Unmanaged switches are those that cannot be managed remotely; and while they can provide basic switching devices (full duplex service), they cannot be configured with the more advanced services of a managed switch.

Access Points

Access points (APs) are transmitter and receiver (transceiver) devices used to create a wireless LAN (WLAN). An AP is typically a separate network device with a built-in antenna, transmitter, and adapter. APs use the wireless infraestructure network mode to provide a connection between WLANs and a wired Ethernet LAN. APs also typically have several ports, giving you a way to expand the network to support additional clients.

Depending on the size of the network, one or more APs might be required. Additional APs are used to allow access to more wireless clients and to expand the range of the wireless network. Each AP is limited by a transmission range - the distance a client can be from an AP and still obtain a usable signal. The actual distance depends on the wireless standard being used and the obstructions and environmental conditions between the client and the AP.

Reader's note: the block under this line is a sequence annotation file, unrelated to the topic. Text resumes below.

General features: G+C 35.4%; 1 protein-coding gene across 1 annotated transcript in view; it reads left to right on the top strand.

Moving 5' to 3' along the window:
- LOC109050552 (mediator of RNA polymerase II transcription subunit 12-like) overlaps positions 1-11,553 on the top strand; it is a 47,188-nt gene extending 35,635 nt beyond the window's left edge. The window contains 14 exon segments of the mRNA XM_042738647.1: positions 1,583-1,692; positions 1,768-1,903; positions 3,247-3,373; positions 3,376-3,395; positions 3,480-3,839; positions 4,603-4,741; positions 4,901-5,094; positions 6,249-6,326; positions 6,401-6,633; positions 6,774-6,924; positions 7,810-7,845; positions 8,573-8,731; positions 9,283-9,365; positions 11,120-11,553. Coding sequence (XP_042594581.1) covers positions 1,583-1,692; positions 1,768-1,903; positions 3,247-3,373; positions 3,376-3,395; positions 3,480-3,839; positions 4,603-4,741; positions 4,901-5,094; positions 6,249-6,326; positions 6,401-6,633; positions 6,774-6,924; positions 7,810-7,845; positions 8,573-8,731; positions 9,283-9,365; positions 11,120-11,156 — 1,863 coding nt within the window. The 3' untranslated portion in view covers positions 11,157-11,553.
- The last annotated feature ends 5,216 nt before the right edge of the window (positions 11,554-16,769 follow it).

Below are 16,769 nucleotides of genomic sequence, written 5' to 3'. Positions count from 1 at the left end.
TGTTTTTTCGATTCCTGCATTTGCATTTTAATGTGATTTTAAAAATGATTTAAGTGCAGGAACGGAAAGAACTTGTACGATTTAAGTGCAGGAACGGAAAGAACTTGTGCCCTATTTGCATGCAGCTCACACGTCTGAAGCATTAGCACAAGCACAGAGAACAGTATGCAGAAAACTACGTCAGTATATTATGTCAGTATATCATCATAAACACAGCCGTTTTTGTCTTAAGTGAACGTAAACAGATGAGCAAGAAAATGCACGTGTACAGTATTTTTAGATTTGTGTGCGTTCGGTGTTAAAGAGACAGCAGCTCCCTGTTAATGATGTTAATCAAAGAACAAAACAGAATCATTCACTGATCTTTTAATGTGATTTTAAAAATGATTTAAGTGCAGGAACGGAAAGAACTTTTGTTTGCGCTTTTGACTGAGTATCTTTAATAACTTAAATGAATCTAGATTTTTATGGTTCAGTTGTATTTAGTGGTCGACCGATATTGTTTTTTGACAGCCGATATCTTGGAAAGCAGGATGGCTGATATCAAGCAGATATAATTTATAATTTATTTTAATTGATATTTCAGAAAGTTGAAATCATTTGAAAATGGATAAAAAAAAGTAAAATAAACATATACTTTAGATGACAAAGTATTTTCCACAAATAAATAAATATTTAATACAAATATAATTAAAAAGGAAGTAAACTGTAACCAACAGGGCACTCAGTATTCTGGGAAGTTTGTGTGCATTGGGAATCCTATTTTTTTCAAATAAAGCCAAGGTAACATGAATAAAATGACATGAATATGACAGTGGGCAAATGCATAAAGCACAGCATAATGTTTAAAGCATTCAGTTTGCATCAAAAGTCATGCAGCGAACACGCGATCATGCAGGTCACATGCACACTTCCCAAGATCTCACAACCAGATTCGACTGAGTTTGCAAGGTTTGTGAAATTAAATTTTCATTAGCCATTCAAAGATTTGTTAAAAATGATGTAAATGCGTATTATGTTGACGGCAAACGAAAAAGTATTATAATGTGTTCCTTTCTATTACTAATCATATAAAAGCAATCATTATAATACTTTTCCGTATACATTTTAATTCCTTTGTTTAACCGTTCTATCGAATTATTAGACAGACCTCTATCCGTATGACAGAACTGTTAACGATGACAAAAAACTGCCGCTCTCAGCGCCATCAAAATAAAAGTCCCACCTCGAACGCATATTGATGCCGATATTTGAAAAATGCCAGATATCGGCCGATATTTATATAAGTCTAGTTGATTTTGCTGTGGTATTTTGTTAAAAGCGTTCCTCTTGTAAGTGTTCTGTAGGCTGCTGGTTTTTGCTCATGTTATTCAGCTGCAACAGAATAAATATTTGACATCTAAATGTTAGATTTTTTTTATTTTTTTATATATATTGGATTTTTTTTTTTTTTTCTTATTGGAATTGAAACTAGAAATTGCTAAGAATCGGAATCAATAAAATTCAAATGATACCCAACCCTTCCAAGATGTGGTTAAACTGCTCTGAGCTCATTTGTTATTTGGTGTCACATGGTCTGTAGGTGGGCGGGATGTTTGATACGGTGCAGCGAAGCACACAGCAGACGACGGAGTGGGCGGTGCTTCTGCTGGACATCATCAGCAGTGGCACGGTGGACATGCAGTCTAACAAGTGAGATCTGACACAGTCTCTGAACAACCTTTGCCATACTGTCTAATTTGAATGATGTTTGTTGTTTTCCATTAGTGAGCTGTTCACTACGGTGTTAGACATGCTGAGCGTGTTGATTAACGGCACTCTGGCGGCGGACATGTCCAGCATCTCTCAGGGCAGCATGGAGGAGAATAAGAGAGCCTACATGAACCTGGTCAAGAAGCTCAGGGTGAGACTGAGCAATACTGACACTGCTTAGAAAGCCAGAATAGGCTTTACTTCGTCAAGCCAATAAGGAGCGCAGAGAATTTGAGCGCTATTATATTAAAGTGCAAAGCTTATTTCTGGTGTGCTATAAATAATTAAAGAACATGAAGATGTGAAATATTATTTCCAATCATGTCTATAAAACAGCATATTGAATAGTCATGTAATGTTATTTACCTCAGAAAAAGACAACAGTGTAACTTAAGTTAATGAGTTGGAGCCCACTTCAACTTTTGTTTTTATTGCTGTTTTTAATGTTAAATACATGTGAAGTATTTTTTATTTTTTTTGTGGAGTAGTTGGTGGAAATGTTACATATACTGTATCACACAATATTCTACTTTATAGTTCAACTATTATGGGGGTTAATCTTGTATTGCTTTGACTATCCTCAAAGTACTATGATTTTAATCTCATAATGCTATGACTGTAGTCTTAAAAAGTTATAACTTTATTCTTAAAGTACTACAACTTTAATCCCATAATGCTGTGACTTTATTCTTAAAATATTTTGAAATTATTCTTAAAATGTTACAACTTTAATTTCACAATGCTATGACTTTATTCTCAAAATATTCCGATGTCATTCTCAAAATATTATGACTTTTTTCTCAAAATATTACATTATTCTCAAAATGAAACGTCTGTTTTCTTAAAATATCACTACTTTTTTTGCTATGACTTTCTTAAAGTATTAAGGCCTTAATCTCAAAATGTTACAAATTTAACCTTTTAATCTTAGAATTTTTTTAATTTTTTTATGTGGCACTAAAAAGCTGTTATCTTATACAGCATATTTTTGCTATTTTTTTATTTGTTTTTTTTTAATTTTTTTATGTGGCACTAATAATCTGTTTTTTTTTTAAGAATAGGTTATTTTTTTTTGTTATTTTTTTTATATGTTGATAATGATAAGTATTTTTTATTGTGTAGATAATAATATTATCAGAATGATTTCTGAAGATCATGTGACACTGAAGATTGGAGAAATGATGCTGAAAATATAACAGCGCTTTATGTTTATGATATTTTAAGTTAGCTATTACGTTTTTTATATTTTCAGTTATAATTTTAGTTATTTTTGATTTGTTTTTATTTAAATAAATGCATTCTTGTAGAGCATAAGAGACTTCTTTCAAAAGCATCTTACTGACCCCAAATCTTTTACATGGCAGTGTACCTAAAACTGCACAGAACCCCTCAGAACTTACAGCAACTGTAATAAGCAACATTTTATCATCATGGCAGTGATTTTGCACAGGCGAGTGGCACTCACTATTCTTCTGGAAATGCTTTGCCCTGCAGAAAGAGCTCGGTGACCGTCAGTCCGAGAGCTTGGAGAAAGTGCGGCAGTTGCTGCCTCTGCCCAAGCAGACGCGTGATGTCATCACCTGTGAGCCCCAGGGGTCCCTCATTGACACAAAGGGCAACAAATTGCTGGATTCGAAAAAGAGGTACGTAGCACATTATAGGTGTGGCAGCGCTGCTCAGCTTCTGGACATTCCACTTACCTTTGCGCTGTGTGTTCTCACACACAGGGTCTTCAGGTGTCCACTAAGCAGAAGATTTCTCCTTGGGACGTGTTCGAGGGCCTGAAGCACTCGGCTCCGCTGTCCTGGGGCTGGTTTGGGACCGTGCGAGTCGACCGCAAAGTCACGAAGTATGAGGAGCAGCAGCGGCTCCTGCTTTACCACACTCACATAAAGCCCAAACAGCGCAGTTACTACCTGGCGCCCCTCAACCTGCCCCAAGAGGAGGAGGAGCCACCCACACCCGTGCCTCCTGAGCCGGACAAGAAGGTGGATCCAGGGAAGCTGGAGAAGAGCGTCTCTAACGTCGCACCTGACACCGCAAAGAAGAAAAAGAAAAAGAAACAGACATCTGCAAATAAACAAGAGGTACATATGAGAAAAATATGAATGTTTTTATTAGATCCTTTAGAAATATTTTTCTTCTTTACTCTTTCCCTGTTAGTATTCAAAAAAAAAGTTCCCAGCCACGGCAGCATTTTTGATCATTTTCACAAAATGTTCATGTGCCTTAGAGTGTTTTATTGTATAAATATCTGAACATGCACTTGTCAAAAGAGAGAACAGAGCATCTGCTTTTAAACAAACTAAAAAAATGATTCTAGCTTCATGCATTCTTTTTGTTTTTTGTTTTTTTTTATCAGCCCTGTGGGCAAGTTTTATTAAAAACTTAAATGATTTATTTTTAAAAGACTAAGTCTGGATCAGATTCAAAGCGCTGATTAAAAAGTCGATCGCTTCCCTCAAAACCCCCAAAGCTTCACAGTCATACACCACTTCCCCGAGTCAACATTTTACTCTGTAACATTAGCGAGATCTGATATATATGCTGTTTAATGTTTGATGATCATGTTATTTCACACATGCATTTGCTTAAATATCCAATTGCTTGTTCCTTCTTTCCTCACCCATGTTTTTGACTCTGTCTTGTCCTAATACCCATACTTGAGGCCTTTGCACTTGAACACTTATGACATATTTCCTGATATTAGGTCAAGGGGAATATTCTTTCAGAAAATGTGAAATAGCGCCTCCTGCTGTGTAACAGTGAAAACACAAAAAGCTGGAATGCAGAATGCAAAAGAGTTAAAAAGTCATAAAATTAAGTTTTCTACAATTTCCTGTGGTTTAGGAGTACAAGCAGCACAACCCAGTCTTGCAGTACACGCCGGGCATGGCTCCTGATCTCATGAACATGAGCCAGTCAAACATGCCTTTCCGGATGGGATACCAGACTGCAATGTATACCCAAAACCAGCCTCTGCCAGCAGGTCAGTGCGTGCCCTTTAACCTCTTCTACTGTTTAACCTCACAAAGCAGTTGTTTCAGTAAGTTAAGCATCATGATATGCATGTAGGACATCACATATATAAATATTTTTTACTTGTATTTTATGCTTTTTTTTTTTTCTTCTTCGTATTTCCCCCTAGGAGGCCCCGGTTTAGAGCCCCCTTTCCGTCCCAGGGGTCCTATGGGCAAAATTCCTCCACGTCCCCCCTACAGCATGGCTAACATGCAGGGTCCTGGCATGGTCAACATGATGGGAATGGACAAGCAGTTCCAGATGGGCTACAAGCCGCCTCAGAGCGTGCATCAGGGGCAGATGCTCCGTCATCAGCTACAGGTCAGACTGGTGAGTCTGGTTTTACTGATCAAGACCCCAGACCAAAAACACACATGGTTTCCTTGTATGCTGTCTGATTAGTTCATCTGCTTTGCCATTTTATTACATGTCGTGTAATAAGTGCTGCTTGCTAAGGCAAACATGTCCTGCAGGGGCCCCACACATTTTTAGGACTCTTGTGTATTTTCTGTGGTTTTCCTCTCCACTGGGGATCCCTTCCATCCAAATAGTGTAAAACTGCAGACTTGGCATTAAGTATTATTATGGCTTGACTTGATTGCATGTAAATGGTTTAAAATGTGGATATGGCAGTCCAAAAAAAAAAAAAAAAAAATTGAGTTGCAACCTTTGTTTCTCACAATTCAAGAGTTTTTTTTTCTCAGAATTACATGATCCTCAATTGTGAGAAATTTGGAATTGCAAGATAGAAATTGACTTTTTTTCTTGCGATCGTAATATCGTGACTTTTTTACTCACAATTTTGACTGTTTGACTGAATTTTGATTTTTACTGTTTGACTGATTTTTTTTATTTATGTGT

Cloud-based network controller

The new paradigm in networking is to move the intelligence from the routers, switches, and access points to a cloud-based network controller. Software-defined networking uses a controller to manage all the routing switching and wireless control while the devices simply handle data forwarding.


A firewall is a server that sits between the internal network and the rest of the world (or between a public and private network) and filters what goes between the two. While the filtering can be done on programs, most firewalls are created on ports since applications and protocols use ports that are recognized. Open ports are those that allow trafic, whereas closed ports are those that block traffic. The firewall can be software- or hardware-based, and most incorporate both. The firewal may incorporate a proxy, a gateway, and a filter.

Network interface card

Network interface cards (NICs) are expansion cards that are installed into slots in a desktop computer. These cards connect the computer to a network. In most cases today, devices large and small have integrated or built-in network interfaces.